Supply Armed tender was designed by Benjamin Slade as a Deptford yard transport and built in 1759 by Bird at Rotherhithe and was to become known as the ship from which Australia was founded, and was honoured during the bicentennial year by featuring prominently on a commemorative ten-dollar note, issued by the Australian Reserve Bank.
Supply, a small brig of 168 tons and already 28 years old, served as the naval tender and armed companion of the First Fleets flagship HMS Sirius. The Grantham packet was purchased into the service to be employed as a Tender, but on examination was found very rotten and totally unfit for the voyage, consequently the Supply Navy Transport was ordered to Deptford and fitted in lieu of the Grantham. Despite Phillip Gidley King’s lament that she was not much better because “her size is much too small for so long a voyage which added to her not being able to carry any quantity of provisions aboard her sailing very ill renders her a very improper vessel for this service”, she must have been a very good choice. Not only did she withstand the rigours of a voyage half around the world, but she was also the fleet’s swiftest vessel, conveying messages, rounding up stragglers, and doing all those daily chores expected of a tender.
Her commanding officer was Lieutenant Henry L Ball RN, and she was assigned a crew of 24.
After leaving Cape of Good Hope, the fleet was formed into two divisions, and with Sirius proving to be too slow, Captain Arthur Phillip and staff transferred to the brig, making her the flagship of the fleet. By far the oldest and smallest of the eleven ships, Supply must have sailed nearly twice the mileage of any of the other ships, serving the infant colony during it’s struggling years, maintaining the lifeline between Port Jackson and Norfolk Island.
Supply sailed for supplies to Batavia in April and returned 19 September 1790 and sailed to England via Cape Horn in 1791/2, thereby completing a circumnavigation of the globe.
The crew of Supply were paid off at Deptford on 15 May 1792 and the ship bought for £500 pounds, at an auction on the 17 July by Thomas Oldfield of Rotherhithe, a London coal merchant. It was renamed Thomas and Nancy and appears to have carried coal in the Thames area until the end of it’s useful life around 1806.
It was previously thought that the First Fleet Supply was the Navy ship of this name arriving at Sydney on 7 September 1795, Governor Hunter reported to the Duke of Portland, in a letter of 1 July 1798, the unseaworthiness of Supply. This vessel was used as a storeship at Sydney Cove until 1807 then was broken up and her remaining sound timbers used in the fledgling Australian shipbuilding industry. This was a much larger ship of 385 tons, built at Nova Scotia in 1793, and previously known as New Brunswick.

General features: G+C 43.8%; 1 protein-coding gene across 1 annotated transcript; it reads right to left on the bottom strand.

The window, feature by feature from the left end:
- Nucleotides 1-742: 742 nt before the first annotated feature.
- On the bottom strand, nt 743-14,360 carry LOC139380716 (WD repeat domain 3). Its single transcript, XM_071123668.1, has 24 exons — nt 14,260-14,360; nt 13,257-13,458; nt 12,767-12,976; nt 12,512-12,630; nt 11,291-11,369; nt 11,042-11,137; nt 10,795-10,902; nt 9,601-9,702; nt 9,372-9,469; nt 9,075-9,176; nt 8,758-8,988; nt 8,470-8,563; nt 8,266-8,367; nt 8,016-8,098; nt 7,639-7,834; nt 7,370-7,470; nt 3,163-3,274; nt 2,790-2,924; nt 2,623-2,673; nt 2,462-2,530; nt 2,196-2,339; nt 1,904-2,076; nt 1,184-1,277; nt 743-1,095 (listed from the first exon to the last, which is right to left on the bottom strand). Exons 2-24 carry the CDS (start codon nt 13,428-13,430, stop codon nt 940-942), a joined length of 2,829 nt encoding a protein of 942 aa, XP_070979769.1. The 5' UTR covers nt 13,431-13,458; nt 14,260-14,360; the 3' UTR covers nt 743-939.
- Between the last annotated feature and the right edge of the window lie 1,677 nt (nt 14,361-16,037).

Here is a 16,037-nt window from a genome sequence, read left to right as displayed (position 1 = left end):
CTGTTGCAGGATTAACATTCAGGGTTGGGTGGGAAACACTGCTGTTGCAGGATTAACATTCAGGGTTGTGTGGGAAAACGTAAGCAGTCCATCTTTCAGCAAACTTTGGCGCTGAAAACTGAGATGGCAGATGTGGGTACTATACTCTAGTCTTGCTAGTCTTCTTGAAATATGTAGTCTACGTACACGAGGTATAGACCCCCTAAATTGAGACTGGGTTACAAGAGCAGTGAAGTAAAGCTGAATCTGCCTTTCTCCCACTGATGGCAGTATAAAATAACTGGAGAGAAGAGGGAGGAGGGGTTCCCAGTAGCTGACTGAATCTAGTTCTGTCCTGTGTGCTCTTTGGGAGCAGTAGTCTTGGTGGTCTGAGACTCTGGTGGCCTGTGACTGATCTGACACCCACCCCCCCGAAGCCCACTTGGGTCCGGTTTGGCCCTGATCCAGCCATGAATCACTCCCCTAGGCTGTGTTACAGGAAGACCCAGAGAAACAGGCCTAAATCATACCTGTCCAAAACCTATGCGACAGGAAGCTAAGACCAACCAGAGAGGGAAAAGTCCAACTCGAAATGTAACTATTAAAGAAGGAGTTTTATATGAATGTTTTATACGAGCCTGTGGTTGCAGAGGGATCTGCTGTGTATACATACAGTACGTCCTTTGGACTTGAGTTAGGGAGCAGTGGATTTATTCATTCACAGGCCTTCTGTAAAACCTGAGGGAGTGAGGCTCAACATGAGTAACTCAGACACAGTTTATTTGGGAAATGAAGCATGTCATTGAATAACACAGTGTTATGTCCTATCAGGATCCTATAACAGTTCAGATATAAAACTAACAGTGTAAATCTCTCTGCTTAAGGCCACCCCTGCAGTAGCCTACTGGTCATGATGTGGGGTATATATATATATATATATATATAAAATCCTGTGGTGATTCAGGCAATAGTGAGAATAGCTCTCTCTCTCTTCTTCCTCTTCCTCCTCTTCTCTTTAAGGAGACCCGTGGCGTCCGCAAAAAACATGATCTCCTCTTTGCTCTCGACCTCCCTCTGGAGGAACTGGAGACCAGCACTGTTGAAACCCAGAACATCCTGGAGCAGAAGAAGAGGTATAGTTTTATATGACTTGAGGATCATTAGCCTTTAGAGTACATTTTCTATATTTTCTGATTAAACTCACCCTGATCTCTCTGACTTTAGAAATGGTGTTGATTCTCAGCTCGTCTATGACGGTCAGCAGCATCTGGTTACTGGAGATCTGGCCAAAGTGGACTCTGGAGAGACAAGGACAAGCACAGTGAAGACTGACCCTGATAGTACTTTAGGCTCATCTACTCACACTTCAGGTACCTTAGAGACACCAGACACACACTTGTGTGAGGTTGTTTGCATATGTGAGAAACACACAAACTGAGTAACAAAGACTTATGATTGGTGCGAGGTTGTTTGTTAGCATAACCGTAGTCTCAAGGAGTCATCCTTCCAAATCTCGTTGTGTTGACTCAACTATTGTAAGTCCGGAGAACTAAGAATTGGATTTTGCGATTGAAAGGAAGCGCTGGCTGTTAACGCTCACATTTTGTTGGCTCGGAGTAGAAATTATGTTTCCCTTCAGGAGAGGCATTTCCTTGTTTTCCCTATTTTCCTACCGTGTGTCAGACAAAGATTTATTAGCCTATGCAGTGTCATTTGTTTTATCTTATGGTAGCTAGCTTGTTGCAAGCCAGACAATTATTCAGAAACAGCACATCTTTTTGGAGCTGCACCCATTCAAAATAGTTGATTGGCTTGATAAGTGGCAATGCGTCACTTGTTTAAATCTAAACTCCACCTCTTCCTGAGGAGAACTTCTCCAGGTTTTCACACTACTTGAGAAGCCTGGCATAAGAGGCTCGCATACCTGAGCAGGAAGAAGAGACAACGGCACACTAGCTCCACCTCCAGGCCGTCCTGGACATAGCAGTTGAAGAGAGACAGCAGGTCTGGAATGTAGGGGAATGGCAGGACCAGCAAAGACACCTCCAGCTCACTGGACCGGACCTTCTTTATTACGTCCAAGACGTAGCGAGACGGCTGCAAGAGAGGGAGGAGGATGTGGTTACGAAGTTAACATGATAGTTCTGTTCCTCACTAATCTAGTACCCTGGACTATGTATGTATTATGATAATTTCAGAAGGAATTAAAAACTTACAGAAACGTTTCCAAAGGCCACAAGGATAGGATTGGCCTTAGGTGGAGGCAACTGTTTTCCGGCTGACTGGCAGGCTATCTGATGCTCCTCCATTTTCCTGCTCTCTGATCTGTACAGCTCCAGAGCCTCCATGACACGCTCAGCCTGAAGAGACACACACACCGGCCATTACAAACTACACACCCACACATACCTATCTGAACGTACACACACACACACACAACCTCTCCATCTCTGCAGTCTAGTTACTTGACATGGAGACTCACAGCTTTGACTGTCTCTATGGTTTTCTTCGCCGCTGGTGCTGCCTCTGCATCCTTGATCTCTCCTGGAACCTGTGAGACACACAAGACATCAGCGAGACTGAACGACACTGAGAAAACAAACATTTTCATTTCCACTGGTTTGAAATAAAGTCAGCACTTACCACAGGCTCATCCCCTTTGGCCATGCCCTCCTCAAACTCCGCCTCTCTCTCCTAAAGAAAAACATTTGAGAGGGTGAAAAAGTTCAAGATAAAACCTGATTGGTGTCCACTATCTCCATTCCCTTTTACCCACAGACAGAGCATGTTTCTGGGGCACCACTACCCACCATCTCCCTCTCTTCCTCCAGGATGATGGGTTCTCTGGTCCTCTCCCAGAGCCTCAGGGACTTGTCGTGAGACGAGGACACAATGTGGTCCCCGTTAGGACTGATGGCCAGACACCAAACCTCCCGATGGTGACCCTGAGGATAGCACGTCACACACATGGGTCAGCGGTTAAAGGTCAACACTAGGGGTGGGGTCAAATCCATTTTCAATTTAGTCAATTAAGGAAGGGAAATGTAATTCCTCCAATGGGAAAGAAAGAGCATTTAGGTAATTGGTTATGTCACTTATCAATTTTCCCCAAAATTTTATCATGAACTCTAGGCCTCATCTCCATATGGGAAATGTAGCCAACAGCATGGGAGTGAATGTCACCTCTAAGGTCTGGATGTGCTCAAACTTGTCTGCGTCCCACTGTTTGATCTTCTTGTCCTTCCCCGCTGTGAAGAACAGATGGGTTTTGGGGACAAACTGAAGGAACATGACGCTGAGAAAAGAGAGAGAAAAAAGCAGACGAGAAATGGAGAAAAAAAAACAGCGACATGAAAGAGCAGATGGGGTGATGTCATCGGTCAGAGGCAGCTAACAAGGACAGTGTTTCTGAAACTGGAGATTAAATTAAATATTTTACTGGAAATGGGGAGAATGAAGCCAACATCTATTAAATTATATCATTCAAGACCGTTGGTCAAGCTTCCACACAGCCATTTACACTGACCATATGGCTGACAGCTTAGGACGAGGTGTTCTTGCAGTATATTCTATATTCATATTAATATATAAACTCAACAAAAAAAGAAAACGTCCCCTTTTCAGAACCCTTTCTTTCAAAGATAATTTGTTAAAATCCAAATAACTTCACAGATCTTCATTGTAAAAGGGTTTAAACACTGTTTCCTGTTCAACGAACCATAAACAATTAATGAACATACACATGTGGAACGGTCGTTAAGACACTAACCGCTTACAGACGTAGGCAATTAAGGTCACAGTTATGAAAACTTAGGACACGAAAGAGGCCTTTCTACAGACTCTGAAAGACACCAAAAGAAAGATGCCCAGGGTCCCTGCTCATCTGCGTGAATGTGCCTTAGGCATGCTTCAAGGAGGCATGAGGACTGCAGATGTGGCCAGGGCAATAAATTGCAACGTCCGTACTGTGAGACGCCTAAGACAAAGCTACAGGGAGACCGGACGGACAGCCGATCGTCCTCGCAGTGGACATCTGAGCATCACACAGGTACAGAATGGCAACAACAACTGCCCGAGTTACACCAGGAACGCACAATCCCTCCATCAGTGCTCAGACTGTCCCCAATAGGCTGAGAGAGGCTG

The only available draught of the brig Supply Transport, is held by the National Maritime Museum marked as HMS Supply 1759. This shows the ship with a small cabin aft and a galley below the slightly raised forecastle. Accommodation aft is drawn for the master his mate and two further bed places. The galley is laid out for three bed places, indicating, besides the two officers, a crew of ten to twelve. The rest of the ship was made up of the hold, unsuitable for accommodation of the crew of about 50 sailing to Australia. The 1786 conversion to armed tender at Deptford must have added a ‘tween deck and watercolour paintings by George Raper, a midshipman on the Sirius, show a cabin enlargement to the aft of the mainmast, an alteration to the gun ports and alterations to the original rigging, including some of the latest innovations, eg the martingale. For the voyage the ship, was 78’6″ long and 168 tons burthen, was armed with four 3-pounders, four 12 pound carronades and 12 musquetoons.
Lord Howe Island
While Captain Arthur Phillip was struggling with his infant colony at Port Jackson, he despatched, in February 1788, one of his trustiest vessels, the armed tender Supply, to sail to Norfolk Island and there found a second colony.
It was en route to Norfolk Island that Supply’s Captain, Lieutenant Henry Lidgbird Ball, discovered Lord Howe Island and the adjacent pinnacle that still bears his name, Ball’s Pyramind.
The Supply did not anchor at Lord Howe until the return journey when Ball and his crew found an abundance of turtle and a truly amazing variety of birdlife. Unaccustomed to predators, the birds, showed no fear of the ship’s crew.
Arthur Bowes, surgeon of the Lady Penrhyn, which called shortly after, exclaimed in his diary: When was in the woods amongst the Birds I cd. not help picturing myself the Golden Age as described by Ovid…
Model Shipwright, No 95, March 1966: Editor John Bowen C Eng MRINA:
Publisher, Conway Maritime Press, London
Gillen Mollie (1989) The Founders of Australia, A Biographical Dictionary of The First Fleet, Library of Australian History, Sydney
Heritage Australia, Summer 1993
© First Fleet Fellowship Victoria Inc 2011